People have long said that a picture speaks a thousand words and, with the rise of emoji marketing, they might be being proved correct in the strangest way.

    What was once the sole preserve of Japanese teenagers punctuating their text messages is now part of the global zeitgeist. An increasing proportion of modern communication – text messages, online chats, blog posts, essays, and even the odd otherwise serious corporate statement – now comes with emoji included. Whether highlighting a particularly important, shocking, or amusing point, expressing an emotion that is difficult to put into words, or in an attempt to tell a story (or re-tell a classic tale) emoji are common.

    And marketers around the world have not been ignoring this trend.

    Indeed, emoji are increasingly common elements of marketing campaigns and are being used in a variety of ways to reach out to consumers, customers, and soften even the hardest of brands.

    Emoji and Your Customers

    One of the first things that any marketer needs to consider when creating a marketing plan. After all, if your customer is young, rich, and uses social media you’ll want to design a different campaign than you would if your customer was older, less-wealthy, and consumed most of their media via network TV.

    Sprout Social have produced a fantastic infographic on the use of emoji by marketers and it is little surprise that one of the first parts of that infographic explains just who uses and consumes emoji regularly.

    When it comes to heavy users, it is probably no surprise that young people are ahead of the generational curve here:

    • 72% of people under the age of 25 identify as frequent users of emoji
    • 76% of people aged 25-29 frequently use emoji
    • 68% of people aged 30-35 frequently use emoji
    • 62% of people aged over the age of 35 frequently use emoji

    While its clear that younger users more frequently use emoji to communicate and, therefore, will likely be more open to marketing that use emoji, the decrease in frequent in older audiences is not all that large. In simple terms, where about 7 in 10 of teens use emoji frequently, it’s 6 in 10 for the grandparents of those teens.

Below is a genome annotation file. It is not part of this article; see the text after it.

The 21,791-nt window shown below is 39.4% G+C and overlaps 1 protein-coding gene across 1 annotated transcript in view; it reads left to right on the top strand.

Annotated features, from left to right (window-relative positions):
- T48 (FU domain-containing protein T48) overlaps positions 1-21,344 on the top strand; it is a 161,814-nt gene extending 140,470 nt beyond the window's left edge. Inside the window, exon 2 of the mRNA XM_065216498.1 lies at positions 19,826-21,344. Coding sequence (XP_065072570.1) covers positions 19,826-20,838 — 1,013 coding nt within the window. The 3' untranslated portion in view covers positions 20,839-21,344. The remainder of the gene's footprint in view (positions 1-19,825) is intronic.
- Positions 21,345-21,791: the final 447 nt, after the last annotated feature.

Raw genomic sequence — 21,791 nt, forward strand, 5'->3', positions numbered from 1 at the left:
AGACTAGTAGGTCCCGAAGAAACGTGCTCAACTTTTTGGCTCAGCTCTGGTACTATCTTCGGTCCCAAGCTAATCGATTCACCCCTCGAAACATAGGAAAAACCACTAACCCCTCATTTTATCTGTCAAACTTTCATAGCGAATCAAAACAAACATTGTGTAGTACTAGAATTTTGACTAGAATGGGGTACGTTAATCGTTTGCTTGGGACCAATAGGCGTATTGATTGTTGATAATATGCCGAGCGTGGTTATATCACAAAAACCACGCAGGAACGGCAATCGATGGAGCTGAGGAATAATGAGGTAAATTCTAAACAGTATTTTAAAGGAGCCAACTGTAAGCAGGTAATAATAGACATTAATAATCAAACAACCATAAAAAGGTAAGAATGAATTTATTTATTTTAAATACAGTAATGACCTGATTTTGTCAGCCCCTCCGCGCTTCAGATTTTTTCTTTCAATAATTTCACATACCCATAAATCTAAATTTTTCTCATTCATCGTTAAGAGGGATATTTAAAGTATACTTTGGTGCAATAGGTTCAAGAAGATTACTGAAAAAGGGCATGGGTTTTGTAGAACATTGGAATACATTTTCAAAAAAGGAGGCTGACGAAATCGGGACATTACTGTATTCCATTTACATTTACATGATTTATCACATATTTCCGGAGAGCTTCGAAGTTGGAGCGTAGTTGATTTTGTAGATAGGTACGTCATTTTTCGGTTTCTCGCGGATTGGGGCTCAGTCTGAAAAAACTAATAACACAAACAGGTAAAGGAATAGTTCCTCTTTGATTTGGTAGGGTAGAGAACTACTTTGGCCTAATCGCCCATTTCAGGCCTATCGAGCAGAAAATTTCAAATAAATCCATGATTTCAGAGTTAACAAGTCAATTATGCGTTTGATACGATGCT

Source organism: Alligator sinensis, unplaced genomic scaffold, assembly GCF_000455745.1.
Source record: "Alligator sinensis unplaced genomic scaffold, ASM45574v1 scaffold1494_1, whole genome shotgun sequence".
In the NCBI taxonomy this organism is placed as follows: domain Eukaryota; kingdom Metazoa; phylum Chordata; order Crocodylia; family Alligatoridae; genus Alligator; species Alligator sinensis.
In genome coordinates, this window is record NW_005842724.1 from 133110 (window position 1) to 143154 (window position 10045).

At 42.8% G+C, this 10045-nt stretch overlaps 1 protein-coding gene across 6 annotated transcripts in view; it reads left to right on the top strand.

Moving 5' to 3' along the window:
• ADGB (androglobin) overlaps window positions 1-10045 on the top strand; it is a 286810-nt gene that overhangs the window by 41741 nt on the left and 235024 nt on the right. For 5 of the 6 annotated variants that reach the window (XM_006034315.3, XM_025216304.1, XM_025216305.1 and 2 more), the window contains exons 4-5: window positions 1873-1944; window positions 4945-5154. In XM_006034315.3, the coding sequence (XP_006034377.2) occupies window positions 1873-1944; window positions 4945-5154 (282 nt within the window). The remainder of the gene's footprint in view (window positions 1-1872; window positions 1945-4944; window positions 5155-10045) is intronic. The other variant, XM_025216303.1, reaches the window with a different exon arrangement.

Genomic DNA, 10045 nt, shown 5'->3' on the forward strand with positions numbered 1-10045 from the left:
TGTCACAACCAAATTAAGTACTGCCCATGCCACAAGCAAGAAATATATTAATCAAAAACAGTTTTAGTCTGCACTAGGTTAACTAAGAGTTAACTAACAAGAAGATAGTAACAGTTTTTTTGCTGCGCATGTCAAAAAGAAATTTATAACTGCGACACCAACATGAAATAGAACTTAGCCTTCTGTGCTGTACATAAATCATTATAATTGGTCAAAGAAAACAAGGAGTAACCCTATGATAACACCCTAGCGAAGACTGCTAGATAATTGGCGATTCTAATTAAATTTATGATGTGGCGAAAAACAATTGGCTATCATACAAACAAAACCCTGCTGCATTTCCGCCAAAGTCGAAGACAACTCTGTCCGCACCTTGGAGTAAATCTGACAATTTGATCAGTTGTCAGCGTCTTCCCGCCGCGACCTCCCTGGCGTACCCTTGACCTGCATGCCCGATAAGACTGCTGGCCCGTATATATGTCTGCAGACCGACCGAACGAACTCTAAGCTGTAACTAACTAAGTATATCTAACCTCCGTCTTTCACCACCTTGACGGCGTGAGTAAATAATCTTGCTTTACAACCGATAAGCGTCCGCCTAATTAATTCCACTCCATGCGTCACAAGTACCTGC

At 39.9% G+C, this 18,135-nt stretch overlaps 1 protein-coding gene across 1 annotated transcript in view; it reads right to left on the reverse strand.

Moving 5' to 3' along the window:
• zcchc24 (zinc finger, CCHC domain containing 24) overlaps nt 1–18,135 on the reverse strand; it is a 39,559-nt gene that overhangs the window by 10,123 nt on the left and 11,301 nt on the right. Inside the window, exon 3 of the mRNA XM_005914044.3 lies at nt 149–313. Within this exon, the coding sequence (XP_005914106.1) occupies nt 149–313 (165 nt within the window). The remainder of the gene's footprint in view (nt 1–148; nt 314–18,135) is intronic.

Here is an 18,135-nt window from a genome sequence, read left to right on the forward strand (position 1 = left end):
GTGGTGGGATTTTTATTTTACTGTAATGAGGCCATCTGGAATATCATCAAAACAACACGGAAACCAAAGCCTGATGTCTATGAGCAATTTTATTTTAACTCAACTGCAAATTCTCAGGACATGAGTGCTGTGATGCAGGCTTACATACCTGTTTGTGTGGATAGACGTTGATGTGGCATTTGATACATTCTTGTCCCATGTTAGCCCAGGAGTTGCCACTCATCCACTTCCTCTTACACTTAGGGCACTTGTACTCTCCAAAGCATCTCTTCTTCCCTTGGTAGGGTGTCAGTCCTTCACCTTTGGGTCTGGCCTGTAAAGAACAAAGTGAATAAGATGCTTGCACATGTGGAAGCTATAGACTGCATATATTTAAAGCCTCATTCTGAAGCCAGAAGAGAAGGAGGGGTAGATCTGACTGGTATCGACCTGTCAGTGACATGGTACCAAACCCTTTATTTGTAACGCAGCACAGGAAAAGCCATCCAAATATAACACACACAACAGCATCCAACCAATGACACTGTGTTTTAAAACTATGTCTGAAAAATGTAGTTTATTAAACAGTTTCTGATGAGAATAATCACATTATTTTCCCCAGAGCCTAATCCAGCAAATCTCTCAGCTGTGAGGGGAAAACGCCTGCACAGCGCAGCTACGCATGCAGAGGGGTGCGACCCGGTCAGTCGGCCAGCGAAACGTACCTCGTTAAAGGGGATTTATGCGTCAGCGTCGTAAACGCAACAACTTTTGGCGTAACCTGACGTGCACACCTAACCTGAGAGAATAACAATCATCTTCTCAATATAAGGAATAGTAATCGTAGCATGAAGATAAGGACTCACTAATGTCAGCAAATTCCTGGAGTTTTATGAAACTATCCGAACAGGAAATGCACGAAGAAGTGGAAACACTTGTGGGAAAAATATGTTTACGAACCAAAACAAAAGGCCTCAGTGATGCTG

In other words, people of all ages are likely open to emoji-enhanced marketing.

    Emoji, Communication, and Emotion

    Sprout Social also gathered research about how people feel about their emoji.

    In an incredibly interesting finding, they concluded that 75% of men and 84% of women believe they can express themselves better using the colorful characters than by using words. Whether this is taken as evidence of the power of emoji or the limits of text, it suggests a preference for using emoji when a message is important.

    And what could be a more important emotion than love, right?

    Sprout Social found that three of the four most commonly used emoji on Twitter and all of the top three emoji used on Instagram included love hearts. For brands it was a slightly different story (sparkles, soccer, and coffee came out on top on Twitter there) but even for brands the most popular emoji represent positive emotions rather than negative emotions.

    Marketing with Emoji

    So how – and when – should you use emoji in your digital marketing campaigns?

    Sprout Social offers a nice checklist to run through when weighing the creative choice to use or not use emoji in a campaign. Among the most important considerations for campaign managers are:

    • whether the use will be timely, timeless, or poorly timed
    • whether their brand aligns with the ‘fun’ aspect of the use
    • whether using emoji will seem like overuse – for example, when more than five images are used in a tweet
    • whether the brand wants to force a customer to use an emoji

    It’s all good advice and included in the full Sprout Social infographic below.


    Have you had success using emoji in marketing campaigns? Tell us about your ups and downs in comments below!


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